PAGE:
My husband won’t make a will

UPDATED: Oct 2, 2022

Advertiser Disclosure

It’s all about you. We want to help you make the right legal decisions.

We strive to help you make confident insurance and legal decisions. Finding trusted and reliable insurance quotes and legal advice should be easy. This doesn’t influence our content. Our opinions are our own.

UPDATED: Oct 2, 2022Fact Checked

Get Legal Help Today

Compare Quotes From Top Companies and Save

secured lock Secured with SHA-256 Encryption

My husband won’t make a will

We have been married 8 years living in California. We have lived in our house all this time. 3 years ago my husband inherited it from his father when he passed on. My husband does not believe in making a Will and the house is in his name. He is having heart issues and I am worried sick about what will happen if he dies intestate. He tells me the house will be mine but he received it from inheritance even though we have lived here all our marriage years. We talked about mirror Wills each leaving everything to the other and then I would leave everything between all respectful children none of which are from this marriage. I am worried I will lose my home if my husband dies as I know his 2 sons who are adults now will make a play for the home even though they have not lived here for years. Legally, where do I stand?

Asked on August 11, 2019 under Real Estate Law, California


S.L,. Member, California Bar / FreeAdvice Contributing Attorney

Answered 3 years ago | Contributor

If your husband dies intestate, you will inherit his entire estate which includes the house because you are the surviving spouse.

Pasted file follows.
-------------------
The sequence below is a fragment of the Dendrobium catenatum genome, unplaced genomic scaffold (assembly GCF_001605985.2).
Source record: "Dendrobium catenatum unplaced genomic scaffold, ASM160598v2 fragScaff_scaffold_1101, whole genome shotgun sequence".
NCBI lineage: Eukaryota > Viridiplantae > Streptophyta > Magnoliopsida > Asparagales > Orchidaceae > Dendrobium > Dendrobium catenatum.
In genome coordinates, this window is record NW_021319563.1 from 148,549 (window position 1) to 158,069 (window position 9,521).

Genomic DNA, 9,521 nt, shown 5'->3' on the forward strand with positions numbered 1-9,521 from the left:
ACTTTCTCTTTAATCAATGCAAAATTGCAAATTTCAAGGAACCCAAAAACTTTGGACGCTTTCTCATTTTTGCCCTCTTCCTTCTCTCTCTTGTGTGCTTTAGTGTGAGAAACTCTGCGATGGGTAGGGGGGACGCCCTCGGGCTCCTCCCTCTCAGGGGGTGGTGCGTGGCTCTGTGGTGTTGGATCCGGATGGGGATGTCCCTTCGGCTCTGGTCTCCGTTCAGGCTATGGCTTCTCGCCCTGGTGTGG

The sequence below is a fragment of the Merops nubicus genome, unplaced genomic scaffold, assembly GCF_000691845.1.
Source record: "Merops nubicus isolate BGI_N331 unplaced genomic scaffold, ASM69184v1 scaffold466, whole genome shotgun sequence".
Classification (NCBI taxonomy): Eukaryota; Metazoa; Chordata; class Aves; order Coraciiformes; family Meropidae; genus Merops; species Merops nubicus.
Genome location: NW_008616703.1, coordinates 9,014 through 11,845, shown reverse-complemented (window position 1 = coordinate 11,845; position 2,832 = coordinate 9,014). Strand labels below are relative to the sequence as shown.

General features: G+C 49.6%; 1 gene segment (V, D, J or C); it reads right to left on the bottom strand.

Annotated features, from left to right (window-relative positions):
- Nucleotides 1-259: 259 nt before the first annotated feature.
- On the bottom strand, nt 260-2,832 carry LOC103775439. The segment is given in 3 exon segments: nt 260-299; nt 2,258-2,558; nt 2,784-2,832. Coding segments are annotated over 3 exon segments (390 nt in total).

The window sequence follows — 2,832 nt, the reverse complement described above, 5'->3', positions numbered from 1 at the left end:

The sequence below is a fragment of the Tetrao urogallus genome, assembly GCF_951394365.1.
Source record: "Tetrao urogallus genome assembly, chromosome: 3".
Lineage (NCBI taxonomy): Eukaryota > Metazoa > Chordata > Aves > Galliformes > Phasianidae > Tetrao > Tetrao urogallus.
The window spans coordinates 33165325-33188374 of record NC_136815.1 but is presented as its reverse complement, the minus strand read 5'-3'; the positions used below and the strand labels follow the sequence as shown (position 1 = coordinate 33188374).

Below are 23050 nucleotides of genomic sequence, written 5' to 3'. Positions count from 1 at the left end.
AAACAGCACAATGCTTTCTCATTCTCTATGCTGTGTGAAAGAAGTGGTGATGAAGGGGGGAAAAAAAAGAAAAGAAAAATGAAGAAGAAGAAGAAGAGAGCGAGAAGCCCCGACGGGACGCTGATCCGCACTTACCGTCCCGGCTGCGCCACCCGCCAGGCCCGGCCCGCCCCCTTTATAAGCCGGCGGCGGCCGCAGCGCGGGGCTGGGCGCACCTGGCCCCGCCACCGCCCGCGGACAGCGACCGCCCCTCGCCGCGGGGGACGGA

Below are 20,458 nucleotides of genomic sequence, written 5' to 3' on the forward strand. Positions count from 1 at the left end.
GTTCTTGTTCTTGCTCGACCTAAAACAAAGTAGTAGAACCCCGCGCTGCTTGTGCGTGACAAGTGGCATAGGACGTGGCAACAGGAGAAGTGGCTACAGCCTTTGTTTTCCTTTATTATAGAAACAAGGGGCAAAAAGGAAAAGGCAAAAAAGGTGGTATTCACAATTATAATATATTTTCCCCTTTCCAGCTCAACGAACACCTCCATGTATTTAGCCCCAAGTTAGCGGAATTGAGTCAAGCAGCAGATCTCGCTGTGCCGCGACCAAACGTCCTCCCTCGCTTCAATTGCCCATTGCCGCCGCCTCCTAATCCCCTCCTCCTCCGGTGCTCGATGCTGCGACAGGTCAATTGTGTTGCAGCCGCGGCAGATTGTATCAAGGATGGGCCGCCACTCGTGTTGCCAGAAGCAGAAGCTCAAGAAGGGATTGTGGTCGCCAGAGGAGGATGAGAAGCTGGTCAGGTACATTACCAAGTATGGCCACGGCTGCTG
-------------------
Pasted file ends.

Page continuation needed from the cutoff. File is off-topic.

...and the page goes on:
If there is no surviving spouse, the children inherit equal shares of the estate. If there is a deceased child who had children, those children inherit the share of the estate their deceased parent would have inherited.

IMPORTANT NOTICE: The Answer(s) provided above are for general information only. The attorney providing the answer was not serving as the attorney for the person submitting the question or in any attorney-client relationship with such person. Laws may vary from state to state, and sometimes change. Tiny variations in the facts, or a fact not set forth in a question, often can change a legal outcome or an attorney's conclusion. Although has verified the attorney was admitted to practice law in at least one jurisdiction, he or she may not be authorized to practice law in the jurisdiction referred to in the question, nor is he or she necessarily experienced in the area of the law involved. Unlike the information in the Answer(s) above, upon which you should NOT rely, for personal advice you can rely upon we suggest you retain an attorney to represent you.

Get Legal Help Today

Find the right lawyer for your legal issue.

secured lock Secured with SHA-256 Encryption